Wine & Other Stories

Wine in the Bible: interview with Jabier Marquínez

Written by Veronica Lavenia

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Oenologist, born in 1969, producer of kosher wines in the generous wine region of La Rioja, Jabier Marquínez is also the author of the book “The wine of the Bible”, published in Spain in 2010, a year later in English and, today, also available in Italian by Edizioni Ampelos.
Voted “Best in the World” at the Gourmand World Cookbook Awards, the volume offers an accurate “oenological” analysis of the sacred text and is one of the most interesting and innovative testimonies in wine literature.

© Jabier Marquínez

When was your passion for the world of wine born?
I started studying oenology not because I liked drinking wine but because it encompassed almost all the disciplines I loved most: agriculture, physics, chemistry, microbiology, engineering, history, art, etc.

First of all, I liked wine as a product, its composition, the changes from grape to wine, and the reactions. I was lucky enough to have an oenology professor, Ernesto Arbulu, in love with wine as a cultural element and who told me many stories and anecdotes related to it. I loved his stories so much that I started reading everything I could find about the history of wine and about wine in history.

How did the idea of ​​writing a book on wine in relation to the Bible come about?

The initial idea was not really to write a book. I read everything I found about wine and wrote about it: history, wine in painting, sculpture, architecture, music, literature, etc.

Of all the events related to wine, the one that struck me most was the relationship of wine with religions, especially with Christianity and Judaism, since I also make kosher wine. So, I read the Bible, noting everything I found about wine, vineyards, consumption…

In the end, I had so much material that I thought I could make an interesting book.

How did you organize your work on reading the Bible (very demanding text) and, later, your book?
I read the Bible in order, from start to the end, at first underlining on the pages but, since there were so many references, I began to write them on the computer. The truth is that I didn’t dwell too much on the content of the lyrics, I was more focused on things related to wine. Once I finished reading, I organized everything I found by themes, following the chronological order of the production of a wine, from the planting of the vine to the consumption of wine.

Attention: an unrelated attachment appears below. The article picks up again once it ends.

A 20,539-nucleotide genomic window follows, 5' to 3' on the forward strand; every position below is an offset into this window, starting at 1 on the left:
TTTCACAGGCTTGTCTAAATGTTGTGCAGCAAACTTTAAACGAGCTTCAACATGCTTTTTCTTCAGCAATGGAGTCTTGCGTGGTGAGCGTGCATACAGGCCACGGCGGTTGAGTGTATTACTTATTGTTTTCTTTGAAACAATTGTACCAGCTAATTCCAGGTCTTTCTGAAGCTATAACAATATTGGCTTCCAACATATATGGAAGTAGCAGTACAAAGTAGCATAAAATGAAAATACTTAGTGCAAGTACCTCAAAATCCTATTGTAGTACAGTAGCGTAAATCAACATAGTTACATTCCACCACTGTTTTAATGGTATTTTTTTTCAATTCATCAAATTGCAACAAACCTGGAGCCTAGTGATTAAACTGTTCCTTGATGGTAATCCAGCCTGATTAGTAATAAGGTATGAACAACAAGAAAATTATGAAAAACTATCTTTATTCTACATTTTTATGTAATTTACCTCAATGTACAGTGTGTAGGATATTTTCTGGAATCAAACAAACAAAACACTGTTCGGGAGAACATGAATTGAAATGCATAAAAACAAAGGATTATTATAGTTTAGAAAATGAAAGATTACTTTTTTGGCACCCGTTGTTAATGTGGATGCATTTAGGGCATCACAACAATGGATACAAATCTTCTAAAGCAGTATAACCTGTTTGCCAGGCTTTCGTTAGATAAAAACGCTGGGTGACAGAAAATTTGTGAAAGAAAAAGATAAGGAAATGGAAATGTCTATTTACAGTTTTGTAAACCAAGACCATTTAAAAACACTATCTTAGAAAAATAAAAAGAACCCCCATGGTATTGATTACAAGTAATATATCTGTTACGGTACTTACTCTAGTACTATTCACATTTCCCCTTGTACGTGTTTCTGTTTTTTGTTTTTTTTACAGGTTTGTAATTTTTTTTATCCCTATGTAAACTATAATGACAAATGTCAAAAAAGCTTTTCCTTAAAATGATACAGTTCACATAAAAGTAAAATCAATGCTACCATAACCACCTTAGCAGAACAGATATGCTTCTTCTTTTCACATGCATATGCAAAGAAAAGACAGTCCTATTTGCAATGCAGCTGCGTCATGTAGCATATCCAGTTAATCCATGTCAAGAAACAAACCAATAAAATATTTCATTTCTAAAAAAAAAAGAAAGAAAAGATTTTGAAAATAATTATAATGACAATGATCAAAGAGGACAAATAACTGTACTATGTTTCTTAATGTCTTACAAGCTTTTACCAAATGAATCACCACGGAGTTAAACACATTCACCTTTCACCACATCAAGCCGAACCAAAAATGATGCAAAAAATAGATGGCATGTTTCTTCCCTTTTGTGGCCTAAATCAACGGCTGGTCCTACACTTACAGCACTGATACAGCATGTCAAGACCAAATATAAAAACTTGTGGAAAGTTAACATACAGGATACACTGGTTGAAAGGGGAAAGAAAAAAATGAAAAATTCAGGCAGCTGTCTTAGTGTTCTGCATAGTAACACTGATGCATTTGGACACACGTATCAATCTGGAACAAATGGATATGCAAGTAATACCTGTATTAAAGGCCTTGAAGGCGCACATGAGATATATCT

In your research/study of the Bible, regarding the themes of wine, what struck you the most?
Practically, everything you find has its interest but for me the most remarkable or curious thing is the following: they had deeds of purchase of the vineyards. They had already grafted, pruned, fertilized, etc.

The poor and the foreigners were seasonal workers.

The use of wine to wash clothes or to heal wounds. Those who had planted a vineyard were exempted from going to war. They went out at night, there was music in the taverns, they got drunk, they threw up…

Finally, the subtle eroticism of the Canticle of Sun is linked to wine.

Your book has just come out in Italy by Edizioni Ampelos, a land that, like Spain, has an ancient and noble wine making tradition. What reading tips can you give to Italian and International readers?
Read it without haste and in the order in which it is written. You can read one chapter at a time and on different days as there is no connection between them. Read it without prejudice. It is an oenological book, not religious book, suitable for believers and non-believers. Of course, read it with a glass of good wine close at hand.

About the author

Veronica Lavenia

Writer, book author and magazine contributor, some of her works have appeared in the most popular International magazines.
Digital Content Manager and Communication Manager at "The Wolf Post", since the birth of the platform.

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